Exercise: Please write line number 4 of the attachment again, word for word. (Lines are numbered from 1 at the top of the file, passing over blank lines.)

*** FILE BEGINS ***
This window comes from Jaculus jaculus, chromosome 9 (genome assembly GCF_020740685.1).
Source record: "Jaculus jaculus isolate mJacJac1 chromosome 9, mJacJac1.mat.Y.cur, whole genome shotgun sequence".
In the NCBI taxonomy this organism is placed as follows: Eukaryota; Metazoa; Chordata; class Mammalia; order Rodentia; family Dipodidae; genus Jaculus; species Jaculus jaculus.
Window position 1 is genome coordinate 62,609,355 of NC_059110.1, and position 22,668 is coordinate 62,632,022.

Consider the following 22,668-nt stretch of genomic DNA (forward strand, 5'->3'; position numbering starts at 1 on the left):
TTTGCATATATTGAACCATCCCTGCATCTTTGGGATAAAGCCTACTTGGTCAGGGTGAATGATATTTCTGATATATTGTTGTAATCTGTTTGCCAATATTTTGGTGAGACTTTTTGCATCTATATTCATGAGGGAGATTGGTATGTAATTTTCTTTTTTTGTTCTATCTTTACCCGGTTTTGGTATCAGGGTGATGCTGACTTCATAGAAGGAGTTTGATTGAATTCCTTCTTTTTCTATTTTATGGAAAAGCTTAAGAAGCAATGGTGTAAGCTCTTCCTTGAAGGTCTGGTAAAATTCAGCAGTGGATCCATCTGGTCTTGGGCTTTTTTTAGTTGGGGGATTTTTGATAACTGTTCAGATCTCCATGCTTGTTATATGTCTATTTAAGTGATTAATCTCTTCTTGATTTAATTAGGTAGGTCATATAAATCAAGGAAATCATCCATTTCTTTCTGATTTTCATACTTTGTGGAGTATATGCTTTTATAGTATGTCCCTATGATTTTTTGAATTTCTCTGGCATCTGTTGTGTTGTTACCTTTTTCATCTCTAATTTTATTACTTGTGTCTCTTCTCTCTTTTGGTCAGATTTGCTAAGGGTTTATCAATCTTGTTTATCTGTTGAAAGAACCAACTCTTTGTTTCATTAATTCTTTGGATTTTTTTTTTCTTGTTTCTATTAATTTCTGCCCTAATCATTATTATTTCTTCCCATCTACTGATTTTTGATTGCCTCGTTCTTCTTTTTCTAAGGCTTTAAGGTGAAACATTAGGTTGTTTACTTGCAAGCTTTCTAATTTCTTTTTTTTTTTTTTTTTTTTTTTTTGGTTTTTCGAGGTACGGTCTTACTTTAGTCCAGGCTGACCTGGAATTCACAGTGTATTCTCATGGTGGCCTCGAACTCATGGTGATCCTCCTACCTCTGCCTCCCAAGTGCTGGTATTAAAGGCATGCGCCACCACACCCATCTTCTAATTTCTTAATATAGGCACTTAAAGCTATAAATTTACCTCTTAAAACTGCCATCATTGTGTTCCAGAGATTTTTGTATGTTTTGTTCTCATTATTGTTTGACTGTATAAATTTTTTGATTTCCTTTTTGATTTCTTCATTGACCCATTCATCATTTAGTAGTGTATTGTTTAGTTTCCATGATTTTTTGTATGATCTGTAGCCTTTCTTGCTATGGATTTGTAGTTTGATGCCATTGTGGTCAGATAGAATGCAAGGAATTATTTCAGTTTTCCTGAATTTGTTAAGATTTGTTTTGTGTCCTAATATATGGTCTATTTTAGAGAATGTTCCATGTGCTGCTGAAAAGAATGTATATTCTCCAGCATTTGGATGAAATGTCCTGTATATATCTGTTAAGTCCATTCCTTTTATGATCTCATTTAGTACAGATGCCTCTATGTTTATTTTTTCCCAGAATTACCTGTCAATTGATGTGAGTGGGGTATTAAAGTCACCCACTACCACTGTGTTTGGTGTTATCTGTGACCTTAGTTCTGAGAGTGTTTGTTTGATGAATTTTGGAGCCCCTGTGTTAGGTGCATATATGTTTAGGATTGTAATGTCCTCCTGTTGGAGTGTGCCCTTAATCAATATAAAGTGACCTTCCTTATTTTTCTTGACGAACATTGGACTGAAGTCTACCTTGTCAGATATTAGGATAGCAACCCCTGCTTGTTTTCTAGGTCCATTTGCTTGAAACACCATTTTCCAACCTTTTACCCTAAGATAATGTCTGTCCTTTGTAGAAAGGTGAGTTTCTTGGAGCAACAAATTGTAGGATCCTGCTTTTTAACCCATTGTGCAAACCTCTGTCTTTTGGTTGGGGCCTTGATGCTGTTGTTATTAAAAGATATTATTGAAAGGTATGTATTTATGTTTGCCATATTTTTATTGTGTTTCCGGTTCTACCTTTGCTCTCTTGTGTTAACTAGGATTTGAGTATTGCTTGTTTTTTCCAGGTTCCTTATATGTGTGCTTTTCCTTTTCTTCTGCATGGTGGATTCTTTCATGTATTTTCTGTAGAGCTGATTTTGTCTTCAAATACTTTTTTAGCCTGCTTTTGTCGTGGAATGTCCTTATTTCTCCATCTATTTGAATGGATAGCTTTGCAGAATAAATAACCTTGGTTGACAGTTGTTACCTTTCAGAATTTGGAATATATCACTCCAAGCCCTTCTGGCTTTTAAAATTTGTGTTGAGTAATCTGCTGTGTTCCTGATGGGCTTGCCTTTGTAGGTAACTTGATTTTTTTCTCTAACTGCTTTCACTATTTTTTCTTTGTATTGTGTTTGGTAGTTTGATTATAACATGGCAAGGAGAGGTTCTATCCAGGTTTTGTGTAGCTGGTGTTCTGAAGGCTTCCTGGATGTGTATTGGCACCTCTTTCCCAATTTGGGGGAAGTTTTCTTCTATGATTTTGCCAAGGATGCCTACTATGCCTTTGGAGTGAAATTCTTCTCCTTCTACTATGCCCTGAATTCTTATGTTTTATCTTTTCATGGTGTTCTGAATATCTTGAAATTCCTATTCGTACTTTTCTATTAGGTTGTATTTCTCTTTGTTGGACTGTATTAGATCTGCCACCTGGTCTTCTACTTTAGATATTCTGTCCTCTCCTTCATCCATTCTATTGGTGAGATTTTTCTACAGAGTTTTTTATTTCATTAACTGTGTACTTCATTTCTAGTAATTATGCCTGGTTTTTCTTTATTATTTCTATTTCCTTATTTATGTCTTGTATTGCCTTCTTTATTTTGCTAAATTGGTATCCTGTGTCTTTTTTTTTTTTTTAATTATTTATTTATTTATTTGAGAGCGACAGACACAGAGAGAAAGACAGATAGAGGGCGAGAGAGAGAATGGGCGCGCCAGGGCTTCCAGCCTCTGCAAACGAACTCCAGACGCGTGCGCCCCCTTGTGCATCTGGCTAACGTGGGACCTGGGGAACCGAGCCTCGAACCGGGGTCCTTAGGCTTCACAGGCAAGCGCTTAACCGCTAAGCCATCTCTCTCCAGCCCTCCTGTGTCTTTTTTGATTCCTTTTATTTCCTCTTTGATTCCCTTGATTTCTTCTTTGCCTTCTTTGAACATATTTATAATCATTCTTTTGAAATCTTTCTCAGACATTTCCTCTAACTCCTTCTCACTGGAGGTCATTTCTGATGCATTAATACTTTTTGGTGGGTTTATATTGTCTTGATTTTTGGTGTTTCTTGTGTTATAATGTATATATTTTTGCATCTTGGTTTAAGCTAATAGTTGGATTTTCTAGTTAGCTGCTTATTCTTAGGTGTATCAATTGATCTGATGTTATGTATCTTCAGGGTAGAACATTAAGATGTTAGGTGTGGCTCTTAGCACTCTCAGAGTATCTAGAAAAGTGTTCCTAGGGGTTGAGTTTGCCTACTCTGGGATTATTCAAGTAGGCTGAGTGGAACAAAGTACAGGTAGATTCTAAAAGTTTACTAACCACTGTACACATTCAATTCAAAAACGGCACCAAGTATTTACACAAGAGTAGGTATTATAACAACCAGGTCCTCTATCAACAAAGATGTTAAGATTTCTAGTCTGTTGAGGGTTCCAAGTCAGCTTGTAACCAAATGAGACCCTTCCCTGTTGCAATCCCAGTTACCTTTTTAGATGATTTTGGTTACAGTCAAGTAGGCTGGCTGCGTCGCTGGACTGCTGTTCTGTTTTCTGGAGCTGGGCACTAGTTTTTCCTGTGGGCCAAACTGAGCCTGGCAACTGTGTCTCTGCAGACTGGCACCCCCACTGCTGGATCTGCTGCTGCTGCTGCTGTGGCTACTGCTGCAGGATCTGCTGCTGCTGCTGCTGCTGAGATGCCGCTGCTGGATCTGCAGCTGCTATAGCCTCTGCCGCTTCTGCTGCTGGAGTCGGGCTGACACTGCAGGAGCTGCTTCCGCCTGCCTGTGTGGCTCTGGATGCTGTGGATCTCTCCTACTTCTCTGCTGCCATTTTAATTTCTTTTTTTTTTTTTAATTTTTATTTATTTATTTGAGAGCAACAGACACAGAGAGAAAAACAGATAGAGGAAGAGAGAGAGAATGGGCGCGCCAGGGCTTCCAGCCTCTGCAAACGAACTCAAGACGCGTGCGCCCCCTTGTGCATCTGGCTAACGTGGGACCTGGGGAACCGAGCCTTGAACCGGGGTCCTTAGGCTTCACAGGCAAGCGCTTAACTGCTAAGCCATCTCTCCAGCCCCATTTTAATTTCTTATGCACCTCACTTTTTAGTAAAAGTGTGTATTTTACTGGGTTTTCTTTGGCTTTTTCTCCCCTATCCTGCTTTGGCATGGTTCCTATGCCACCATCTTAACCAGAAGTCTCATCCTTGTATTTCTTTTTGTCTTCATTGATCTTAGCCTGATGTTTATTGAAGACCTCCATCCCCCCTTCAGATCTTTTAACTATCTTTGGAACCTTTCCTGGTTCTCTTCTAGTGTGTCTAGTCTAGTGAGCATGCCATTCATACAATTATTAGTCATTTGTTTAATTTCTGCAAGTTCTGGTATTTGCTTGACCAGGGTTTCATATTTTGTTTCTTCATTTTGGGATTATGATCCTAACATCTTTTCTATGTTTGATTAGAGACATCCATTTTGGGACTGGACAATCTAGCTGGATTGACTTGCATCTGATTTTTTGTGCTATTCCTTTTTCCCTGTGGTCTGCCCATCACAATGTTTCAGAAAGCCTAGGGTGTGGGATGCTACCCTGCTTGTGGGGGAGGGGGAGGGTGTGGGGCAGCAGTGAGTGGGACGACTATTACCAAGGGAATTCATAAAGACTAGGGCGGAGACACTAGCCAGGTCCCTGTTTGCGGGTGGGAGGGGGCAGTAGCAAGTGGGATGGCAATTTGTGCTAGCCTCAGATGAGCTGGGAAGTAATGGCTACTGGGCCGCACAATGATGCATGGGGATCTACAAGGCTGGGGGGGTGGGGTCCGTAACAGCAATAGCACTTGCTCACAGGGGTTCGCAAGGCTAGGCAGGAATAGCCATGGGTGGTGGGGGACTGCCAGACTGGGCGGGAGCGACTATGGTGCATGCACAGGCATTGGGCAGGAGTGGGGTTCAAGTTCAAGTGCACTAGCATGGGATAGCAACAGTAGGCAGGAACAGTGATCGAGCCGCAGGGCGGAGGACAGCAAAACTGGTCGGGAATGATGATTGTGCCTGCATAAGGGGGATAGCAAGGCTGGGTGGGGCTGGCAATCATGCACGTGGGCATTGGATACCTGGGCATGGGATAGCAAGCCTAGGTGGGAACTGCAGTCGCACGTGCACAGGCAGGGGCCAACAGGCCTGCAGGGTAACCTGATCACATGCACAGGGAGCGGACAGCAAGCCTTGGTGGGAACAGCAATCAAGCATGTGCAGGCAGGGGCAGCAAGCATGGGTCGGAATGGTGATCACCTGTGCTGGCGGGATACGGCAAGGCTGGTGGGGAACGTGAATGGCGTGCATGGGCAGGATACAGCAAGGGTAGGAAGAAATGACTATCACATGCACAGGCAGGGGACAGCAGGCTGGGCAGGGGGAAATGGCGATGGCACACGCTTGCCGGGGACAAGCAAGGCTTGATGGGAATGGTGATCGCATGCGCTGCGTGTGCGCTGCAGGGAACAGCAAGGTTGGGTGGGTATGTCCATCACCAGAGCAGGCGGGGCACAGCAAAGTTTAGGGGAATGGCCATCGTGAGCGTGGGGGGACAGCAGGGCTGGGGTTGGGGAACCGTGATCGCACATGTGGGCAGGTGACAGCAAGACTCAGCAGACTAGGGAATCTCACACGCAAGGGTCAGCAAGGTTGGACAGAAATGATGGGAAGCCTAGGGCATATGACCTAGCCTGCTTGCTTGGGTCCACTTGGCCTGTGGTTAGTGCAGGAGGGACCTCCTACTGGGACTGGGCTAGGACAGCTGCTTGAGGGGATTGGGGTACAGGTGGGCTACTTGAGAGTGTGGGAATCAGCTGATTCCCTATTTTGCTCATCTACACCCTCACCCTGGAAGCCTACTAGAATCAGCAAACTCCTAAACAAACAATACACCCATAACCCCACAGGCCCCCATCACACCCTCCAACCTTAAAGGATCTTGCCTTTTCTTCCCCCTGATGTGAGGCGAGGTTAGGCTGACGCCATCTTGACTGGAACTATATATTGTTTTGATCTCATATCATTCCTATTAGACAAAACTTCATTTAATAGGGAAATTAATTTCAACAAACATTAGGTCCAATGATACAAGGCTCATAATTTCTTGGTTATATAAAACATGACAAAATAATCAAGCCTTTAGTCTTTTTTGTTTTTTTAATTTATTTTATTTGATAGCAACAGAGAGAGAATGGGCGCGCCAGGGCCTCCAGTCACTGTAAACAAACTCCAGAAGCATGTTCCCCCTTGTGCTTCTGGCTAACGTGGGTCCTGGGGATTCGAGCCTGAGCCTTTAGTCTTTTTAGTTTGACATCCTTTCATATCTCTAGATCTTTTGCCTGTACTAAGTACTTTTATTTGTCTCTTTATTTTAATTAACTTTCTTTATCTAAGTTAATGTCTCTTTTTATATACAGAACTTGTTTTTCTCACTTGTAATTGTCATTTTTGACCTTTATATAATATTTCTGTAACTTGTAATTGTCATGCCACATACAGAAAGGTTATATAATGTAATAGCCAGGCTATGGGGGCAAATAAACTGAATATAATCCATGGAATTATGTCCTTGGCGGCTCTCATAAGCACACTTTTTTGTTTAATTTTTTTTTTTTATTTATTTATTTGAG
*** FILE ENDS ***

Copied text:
Window position 1 is genome coordinate 62,609,355 of NC_059110.1, and position 22,668 is coordinate 62,632,022.